ATS had been less active during the post-South Africa break, with Jean-Pierre Jarier and Jochen Mass using the exact same, modified, PC4s they had used all season. Likewise, Surtees had done little to Vittorio Brambilla and Rupert Keegan's cars, while their spare had yet to be assembled. Wolf, meanwhile, had two cars for Jody Scheckter to sample, still based on their original WR1 design, with Lamberto Leoni in a similar position at Ensign.
Jacques Laffite would continue to campaign the development version of the new Ligier JS9, with the Frenchman using his battle hardened JS7 as a spare. Completing the non-pre-qualifying entry would be Alan Jones in the Williams, with the Australian racer getting a new chassis ahead of the fourth race of the season.
Into the Championship and despite failing to score in South Africa it was still Andretti whom led the Championship hunt, joined at the head of the field by race winning teammate Peterson. The Swede arrived a point behind his teammate, while also being point ahead of Depailler and Lauda, with Reutemann a further point back in fifth. Elsewhere, Watson had got onto the board in seventh ahead of Jones and Hunt, while Tambay had remained the final scorer having slipped to thirteenth in the table.
A second victory of the season for Team Lotus-Ford Cosworth at Kyalami had ensured that the Norfolk based squad had a small lead in the International Cup for Constructors table, leaving South Africa with a seven point advantage. Closest to them were Brabham-Alfa Romeo, having looked more competitive with their new car, while Tyrrell-Ford Cosworth were in third after a strong weekend. Ferrari had slipped to fourth ahead of Fittipaldi-Ford Cosworth, while Williams-Ford Cosworth found themselves level McLaren-Ford Cosworth in sixth.
The full entry list for the 1978 United States Grand Prix West is outlined below:
Qualifying on the tight narrow streets of Long Beach would be a two phase affair, with a pre-qualifying session to be staged for the eight "newest" drivers. Four of those eight would then get to take part in the full practice/qualifying sessions, with two timed periods on Friday, immediately after pre-qualifying, before a final timed hour of running on Saturday afternoon, after a race-practice session. As for a target time the circuit record of 1:21.630, set by Niki Lauda in 1977 to claim pole, was expected to be bettered by the aces in the field.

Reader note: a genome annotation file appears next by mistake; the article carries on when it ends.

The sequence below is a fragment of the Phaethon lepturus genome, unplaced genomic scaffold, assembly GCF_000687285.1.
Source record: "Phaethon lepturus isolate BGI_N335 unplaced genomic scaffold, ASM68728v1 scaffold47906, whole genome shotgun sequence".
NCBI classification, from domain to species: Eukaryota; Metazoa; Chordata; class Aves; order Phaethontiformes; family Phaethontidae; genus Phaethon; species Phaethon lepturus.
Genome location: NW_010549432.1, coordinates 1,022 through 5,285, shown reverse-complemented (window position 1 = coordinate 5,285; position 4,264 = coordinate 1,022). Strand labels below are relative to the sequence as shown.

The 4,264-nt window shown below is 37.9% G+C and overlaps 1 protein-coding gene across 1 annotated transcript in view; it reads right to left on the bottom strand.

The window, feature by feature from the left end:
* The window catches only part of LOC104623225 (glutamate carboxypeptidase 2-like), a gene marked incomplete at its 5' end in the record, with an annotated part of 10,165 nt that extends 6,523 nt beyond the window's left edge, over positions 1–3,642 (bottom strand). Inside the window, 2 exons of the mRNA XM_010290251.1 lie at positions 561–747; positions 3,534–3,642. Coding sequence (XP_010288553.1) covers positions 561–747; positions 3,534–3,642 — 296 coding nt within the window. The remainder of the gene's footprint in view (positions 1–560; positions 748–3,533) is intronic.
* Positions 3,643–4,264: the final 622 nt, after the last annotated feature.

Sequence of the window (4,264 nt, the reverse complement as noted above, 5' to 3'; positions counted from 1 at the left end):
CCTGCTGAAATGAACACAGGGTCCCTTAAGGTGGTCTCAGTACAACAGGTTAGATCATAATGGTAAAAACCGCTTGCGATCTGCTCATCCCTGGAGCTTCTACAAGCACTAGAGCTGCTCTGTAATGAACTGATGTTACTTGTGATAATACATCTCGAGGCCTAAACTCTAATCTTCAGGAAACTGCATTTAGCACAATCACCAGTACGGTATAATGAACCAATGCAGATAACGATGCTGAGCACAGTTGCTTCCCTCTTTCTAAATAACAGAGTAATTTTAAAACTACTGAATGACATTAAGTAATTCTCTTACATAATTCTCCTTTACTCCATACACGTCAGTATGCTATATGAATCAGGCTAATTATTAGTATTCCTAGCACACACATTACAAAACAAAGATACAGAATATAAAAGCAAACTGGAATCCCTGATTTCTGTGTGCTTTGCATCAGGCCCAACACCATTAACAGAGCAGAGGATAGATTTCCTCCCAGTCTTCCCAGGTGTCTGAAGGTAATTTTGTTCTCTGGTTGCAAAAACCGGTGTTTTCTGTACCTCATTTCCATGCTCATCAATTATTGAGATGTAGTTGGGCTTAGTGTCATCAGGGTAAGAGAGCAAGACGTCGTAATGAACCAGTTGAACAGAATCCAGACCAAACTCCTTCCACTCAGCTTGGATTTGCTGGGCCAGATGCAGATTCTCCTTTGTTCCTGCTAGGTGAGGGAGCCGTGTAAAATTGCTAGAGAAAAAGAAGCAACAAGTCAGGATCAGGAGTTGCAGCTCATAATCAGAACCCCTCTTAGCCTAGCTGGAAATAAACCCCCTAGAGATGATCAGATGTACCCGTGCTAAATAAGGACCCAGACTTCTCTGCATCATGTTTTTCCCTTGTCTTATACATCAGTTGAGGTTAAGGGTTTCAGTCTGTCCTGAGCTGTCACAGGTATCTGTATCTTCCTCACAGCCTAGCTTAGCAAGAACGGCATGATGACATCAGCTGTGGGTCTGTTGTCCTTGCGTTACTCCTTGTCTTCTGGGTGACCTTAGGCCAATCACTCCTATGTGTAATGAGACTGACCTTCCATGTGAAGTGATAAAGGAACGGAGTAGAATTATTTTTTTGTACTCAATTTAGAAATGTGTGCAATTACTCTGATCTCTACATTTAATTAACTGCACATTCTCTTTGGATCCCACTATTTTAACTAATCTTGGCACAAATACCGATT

The pre-qualifying session was scheduled for Friday morning, with the eight "rabbits" heading out to wake up the town of Long Beach at 8:00 am. The first full qualifying/practice session was scheduled to start directly afterwards, meaning all of their equipment was out in the pitlane as the "rabbits" hit the circuit.
There was little surprise that the two Arrowss topped the pre-qualifying, although there were some raised eyebrows in the fact that Rolf Stommelen had gone three tenths faster than teammate Riccardo Patrese. Arturo Merzario was third fastest and safely through, having set a quick time early, while Brett Lunger used his experience to get through in his privately run McLaren. Out therefore went Keke Rosberg (Theodore), Héctor Rebaque (privateer Lotus), Danny Ongais (privateer Shadow) and the debuting Derek Daly (Ensign).
The full pre-qualifying results for the 1978 United States Grand Prix West are outlined below: